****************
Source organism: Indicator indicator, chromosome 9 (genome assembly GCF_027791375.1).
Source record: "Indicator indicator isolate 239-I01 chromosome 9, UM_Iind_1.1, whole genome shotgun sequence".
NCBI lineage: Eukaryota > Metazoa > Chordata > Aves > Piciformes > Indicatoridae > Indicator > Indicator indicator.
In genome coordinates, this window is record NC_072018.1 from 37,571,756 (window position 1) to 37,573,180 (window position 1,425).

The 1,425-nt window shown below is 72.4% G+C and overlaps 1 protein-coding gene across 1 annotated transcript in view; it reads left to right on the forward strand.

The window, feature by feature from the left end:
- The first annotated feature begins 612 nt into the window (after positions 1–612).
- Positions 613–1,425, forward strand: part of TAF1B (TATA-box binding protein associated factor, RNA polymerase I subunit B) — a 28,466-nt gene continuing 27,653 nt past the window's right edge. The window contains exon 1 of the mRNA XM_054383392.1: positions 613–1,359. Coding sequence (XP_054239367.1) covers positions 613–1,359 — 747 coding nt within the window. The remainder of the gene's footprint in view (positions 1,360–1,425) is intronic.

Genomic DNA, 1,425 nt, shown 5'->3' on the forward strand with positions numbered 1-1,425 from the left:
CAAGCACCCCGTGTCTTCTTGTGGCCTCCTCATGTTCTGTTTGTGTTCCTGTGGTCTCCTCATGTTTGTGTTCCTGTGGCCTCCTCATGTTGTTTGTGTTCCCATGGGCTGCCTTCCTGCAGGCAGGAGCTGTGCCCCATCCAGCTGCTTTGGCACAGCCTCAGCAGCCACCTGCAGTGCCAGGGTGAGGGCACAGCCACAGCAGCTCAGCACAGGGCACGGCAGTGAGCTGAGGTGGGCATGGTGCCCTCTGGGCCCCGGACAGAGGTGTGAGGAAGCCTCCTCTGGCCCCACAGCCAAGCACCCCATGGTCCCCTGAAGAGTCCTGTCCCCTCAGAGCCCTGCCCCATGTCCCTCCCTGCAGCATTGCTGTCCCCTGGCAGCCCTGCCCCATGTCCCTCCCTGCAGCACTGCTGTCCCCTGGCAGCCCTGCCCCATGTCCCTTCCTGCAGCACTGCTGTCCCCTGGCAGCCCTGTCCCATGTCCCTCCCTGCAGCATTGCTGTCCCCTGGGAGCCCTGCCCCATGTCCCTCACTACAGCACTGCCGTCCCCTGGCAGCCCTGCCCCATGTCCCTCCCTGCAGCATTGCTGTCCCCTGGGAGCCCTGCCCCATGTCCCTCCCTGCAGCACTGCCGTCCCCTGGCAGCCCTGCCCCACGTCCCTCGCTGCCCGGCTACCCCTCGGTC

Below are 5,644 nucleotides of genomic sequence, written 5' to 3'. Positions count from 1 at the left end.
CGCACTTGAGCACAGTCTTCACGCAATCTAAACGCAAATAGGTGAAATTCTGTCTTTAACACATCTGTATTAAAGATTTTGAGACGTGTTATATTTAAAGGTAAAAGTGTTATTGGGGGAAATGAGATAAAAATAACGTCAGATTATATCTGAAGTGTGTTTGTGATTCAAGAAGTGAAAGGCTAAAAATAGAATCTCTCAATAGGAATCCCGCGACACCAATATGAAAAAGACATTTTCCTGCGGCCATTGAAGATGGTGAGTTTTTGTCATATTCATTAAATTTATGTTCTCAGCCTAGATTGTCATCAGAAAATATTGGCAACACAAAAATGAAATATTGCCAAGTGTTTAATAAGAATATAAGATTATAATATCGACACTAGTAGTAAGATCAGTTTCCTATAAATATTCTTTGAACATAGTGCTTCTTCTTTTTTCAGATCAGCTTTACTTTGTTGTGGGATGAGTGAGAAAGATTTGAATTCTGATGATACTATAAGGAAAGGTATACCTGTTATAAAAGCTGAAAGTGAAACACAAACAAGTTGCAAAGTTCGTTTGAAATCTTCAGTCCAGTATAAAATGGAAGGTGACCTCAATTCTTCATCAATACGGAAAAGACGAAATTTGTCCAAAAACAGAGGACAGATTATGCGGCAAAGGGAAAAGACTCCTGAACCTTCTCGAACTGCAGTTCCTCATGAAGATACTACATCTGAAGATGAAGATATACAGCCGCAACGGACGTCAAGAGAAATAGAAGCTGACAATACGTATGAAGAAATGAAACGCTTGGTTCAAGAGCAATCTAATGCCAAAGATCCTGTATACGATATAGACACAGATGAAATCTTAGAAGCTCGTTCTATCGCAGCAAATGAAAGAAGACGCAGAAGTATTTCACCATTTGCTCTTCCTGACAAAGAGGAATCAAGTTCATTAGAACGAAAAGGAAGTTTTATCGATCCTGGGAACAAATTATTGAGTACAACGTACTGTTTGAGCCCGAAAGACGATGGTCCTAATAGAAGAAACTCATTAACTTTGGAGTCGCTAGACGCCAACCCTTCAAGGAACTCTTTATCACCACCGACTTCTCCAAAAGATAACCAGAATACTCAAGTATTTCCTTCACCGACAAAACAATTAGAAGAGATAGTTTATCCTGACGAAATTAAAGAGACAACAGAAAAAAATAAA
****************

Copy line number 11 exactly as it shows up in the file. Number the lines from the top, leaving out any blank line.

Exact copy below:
Below are 5,644 nucleotides of genomic sequence, written 5' to 3'. Positions count from 1 at the left end.